- DKE Sues Wesleyan
- National Fraternity not Responsible for Football Injury
- Recent Developments: The Impact of Student Conduct Policies on Greek Letter Organizations and Members
- The Bipartisan Campus Accountability and Safety Act
- The Rights of Accused Students
- A View From the Ground
- Finding the Right Balance
Newsletter > March 2015 > "National Fraternity not Responsible for Football Injury"
National Fraternity not Responsible for Football Injury
Tim Burke, Manley Burke, firstname.lastname@example.org
The Phi Delta Theta Chapter at the University of Alabama pitted its pledges in a football game against the pledges of Beta Theta Pi on September 23, 2011. Tempers apparently flared and according to the lawsuit he filed, Brett Bodin was physically attacked without provocation, rendered unconscious and his jaw was broken. His lawsuit named national Phi Delta Theta, the local House Corporation, and the Chapter.
In December, the trial court granted summary judgment1 to the national fraternity and the house corporation. While there is no written opinion from the court explaining its decision, the argument made by the fraternity counsel in support of the motion argued that neither the national nor the house corporation had a duty to prevent injuries to players in football game. There was no relationship between the plaintiff and Phi Delta Theta creating a duty entitling the plaintiff to care. Under Alabama law, the alleged criminal conduct of the pledge who is claimed to have assaulted the plaintiff was not the fault of the fraternity or house corporation since it was neither foreseeable and there was no specialized knowledge by the fraternity of criminal activity, nor was there any reason to believe that it was probable. As a practical matter, as counsel pointed out, the fraternity had no knowledge of the football game, nor the injury until months after it had happened.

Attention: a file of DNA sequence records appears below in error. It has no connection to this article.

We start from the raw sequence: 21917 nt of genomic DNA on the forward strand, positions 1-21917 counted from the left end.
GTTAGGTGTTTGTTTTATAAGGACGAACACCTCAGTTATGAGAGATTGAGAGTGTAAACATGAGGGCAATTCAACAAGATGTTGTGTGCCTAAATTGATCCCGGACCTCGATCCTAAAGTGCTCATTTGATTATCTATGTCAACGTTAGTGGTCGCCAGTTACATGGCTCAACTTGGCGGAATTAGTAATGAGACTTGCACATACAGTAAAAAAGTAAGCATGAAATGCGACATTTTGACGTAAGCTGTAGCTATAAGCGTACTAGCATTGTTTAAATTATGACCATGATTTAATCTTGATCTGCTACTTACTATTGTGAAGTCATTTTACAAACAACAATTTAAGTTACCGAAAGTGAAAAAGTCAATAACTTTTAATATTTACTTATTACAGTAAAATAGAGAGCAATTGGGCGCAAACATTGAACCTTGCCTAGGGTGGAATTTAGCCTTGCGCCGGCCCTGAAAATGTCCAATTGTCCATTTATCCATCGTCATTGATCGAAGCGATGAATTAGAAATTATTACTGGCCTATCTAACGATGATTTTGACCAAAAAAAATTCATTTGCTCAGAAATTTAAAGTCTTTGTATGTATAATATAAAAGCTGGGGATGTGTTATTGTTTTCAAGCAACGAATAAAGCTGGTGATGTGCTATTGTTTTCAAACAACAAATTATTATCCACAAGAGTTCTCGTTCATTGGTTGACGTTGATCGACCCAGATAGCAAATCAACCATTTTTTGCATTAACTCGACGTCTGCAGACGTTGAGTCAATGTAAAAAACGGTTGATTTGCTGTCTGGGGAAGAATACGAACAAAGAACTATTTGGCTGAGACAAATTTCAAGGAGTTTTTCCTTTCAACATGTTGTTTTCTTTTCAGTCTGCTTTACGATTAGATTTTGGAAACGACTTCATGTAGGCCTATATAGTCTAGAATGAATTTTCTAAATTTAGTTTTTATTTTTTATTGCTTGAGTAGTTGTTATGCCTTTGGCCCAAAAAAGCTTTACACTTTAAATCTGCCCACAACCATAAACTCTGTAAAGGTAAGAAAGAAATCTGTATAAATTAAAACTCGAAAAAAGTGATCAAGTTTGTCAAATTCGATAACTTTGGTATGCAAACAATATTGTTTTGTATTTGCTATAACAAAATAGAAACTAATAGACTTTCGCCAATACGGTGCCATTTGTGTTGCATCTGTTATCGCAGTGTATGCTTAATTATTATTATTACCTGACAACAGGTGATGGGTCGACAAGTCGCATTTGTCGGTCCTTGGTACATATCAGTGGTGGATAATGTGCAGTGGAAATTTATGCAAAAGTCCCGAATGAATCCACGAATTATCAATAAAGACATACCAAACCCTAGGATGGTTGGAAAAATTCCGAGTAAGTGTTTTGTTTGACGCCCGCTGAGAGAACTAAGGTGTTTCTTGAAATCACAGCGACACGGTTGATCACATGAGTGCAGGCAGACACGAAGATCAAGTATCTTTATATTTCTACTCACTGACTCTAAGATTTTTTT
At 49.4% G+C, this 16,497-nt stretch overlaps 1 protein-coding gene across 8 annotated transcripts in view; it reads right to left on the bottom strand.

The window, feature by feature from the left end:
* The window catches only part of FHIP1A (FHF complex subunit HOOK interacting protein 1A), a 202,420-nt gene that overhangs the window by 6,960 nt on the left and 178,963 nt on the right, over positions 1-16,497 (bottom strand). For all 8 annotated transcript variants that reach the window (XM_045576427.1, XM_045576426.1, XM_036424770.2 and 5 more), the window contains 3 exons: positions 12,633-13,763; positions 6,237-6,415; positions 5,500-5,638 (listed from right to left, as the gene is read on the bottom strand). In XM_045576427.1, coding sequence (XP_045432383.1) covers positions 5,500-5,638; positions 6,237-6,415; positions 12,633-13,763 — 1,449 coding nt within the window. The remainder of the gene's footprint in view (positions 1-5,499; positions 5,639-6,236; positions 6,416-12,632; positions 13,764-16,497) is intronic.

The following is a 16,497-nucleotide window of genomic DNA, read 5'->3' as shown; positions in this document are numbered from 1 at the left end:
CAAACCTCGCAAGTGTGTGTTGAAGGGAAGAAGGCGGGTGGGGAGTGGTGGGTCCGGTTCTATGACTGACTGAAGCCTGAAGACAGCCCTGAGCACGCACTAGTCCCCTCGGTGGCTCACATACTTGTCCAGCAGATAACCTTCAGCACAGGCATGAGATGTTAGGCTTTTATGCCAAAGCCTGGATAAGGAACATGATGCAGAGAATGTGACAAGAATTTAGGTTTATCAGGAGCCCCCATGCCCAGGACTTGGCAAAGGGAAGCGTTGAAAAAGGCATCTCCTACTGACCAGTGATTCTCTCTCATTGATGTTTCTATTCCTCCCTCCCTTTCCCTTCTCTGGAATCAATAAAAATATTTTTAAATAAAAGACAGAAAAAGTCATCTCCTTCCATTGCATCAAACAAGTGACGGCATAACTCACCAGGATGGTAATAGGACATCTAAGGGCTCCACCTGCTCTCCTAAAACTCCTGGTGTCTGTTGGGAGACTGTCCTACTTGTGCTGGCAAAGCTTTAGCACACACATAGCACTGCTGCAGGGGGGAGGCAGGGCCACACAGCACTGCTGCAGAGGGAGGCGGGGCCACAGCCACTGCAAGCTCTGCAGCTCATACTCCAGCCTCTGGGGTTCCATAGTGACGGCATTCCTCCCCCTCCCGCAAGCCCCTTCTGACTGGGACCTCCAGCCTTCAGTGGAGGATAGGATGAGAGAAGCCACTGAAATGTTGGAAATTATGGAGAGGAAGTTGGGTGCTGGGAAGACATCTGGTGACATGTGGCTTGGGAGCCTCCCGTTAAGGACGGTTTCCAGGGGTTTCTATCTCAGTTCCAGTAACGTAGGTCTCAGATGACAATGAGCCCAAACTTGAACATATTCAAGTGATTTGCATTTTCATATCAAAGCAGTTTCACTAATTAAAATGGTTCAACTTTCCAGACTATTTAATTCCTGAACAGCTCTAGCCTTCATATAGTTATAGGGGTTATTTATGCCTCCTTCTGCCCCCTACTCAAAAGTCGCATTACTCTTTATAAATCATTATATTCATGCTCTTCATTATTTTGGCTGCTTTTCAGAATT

Bottom line, it is unlikely that any court would conclude that football games between collegiate students should or could be banned or expect a national fraternity to ban them or be responsible for injuries sustained in games the National had no knowledge of.
1 Bowden Brett v. Phi Delta Theta Foundation, et al., Circuit Court of Tuscaloosa County, Alabama Case No. CV-2012-900729.00, 12/10/14.